Jeez, if the average number of bikes sold each year is 15, that’s 375 over the course of 25 years. I guess it’s a good thing we have the sale; otherwise we would have been buried underneath a pile of steel years ago.
This nice old Carlton showed up last week. Already pretty clean, the “Before and After” transition won’t be as dramatic as some, but that’s not to say it’s ready to go. It’s missing tires and most of its decals, the grease in the bearings is petrified, and the original Brooks B15 saddle has lost most of its color and suppleness. In other words, it’ll still be in the work stand for 8-10 hours.
Based on workflow I’m guessing it won’t be ready for it’s “After” shots for about a month. If you like Carltons it should be worth checking back, though.
Ahh, my first bike, a second-hand 20″ single-speed with a rattle-can red paint job and dented fenders. It was nothing to look at, but I loved it nevertheless. I rode it everywhere, or at least everywhere a 5-year old could. Pretending it was a top-fuel dragster, I’d purposely high-center the rear wheel between its training wheels and pedal with all my might, executing the dirt equivalent of a burnout. I’d use more or less the same method but creep slowly forward, digging long trenches in our driveway, much more efficient than using my Tonka backhoe.
I understand why folks have a strong connection to their first bikes. Like the beat-up little Schwinn-built B.F. Goodrich girl’s bike that showed up here one day 7 months ago. It wasn’t rare, it wasn’t collectible per se… Heck, it wasn’t even a full-size bike, but rather a diminutive 24″ wheel model. The fact that the customer had kept it for 69 years was no accident, though. …And any attempts to talk her out of a full restoration fell on deaf ears: Sometimes a bike is restored not because it’s rare or valuable, it’s love, pure and simple.
The B.F. Goodrich went into the shop queue and soon enough was underway. I discovered there’s something liberating about restoration without worrying about the cost vs. subsequent value. It’s a good thing because the Goodrich threw the scales off almost immediately and never looked back.
So here it is, all shiny and running like a champ. No garage queen, the owner says the bike still fits her so she’s gonna ride it. Maybe I’ll teach her how to do a burnout when she picks it up.
I recently pulled this prewar Schwinn New World from storage to have the paint matched for another restoration here at the shop. While it was out I thought I’d photograph it and give it a little air time.
Bike folk don’t seem to pay much attention to prewar American lightweights. They just don’t attract the attention of their balloon-tire siblings, mere moths amongst the pretty butterflies that were all around them back then.
In an era where beauty trumped everything, lightweights stood out as bikes you could actually ride, though. I’m a huge fan of the balloon-tire era; one glance around the shop and you’ll see that, but you won’t find me riding more than 10 miles on one. As I said, I’m just a fan of the aesthetic, not a slave to it.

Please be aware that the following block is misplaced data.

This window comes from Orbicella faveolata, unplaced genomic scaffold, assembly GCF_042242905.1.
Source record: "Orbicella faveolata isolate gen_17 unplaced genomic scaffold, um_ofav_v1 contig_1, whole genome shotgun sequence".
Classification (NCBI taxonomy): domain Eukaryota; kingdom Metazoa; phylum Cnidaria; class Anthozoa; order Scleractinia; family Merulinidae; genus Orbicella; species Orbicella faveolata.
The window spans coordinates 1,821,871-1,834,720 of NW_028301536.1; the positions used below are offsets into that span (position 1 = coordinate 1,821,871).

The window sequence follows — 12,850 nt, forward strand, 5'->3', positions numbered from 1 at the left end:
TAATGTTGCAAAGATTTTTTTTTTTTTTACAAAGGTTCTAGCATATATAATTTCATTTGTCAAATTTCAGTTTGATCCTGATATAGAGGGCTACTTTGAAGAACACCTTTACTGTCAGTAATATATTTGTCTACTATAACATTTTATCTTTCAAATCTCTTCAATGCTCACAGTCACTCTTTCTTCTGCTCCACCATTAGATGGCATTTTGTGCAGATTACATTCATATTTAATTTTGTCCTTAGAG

There are a few other 80+ year old lightweights of one make or another hanging around here. I’ll try to post them as they either go out on rides or are getting work done.
A final note: I’ve seen many a bike with their registration plate still attached to it, but I’ve never seen one with this low a number.
I’m usually not very excited when the average 1970’s French bike rolls in the door. Plastic Simplex components, heavy frames, hard plastic saddles, narrow steel bars… And French threading. Yechh.
This Mercier caught my attention though, not because it was any great shakes quality-wise, but Lord, those decals. It was also pretty much new and very intact, but that alone wouldn’t have been enough. A couple of pretty Peugeots and a fine little Gitane Tourister came in about the same time and none of them joined the ranks of the Buzz Bomb collection. Lord, those decals.
Yep, not one but three of these cherished beauties just arrived (when does that ever happen?) The burgundy racing bike was acquired second-hand, but the same owner bought the two touring versions brand new. What a lucky dog!
All three are Campy-equipped, with the Gran-Turismos employing Nuovo Record triple cranksets and Rally rear derailleurs. I’ve always had a thing for Campagnolo triples, probably because they don’t turn up very often. …And those Rally derailleurs. Who couldn’t fall in love with them.
Medicis are cool not only because they are desirable and their production was relatively low, but also because the bikes are linked to the storied Masi franchise. Rather than re-hash the history of the Medici and how it morphed from Masi USA, I’ll simply post a link that give a ton of background, and at times heated debate over the origin of the brand.
Admittedly, I’m not the best at dating bikes. I can usually come close, but tend to forget individual bikes’ specific ages. If I’m within a couple years either way that’s usually good enough for me.
I love this old Crawford-badged Columbia, not only because it’s pretty as heck, but also because it has its date right on it. I haul it out for local rides or bike events just because of this. A couple of cocktails might try to wipe my memory clean, but that Anniversary decal is always there to help me out.
Which brings me to the topic of the anniversary itself. It’s hard to fathom that Columbia bicycles celebrated their 60th anniversary in 1937. That’s 80 years ago by my math, which (also by my math) was a long time ago, and 60 years before that was a really long time ago. Collecting bikes from 1930’s forward like I do, I forget just how far the industry goes back.
A final note: Modern bike computers might be able to tell you a hundred different things, but can they measure your effective wind speed like that old anemometer mounted on the handlebar? I think not.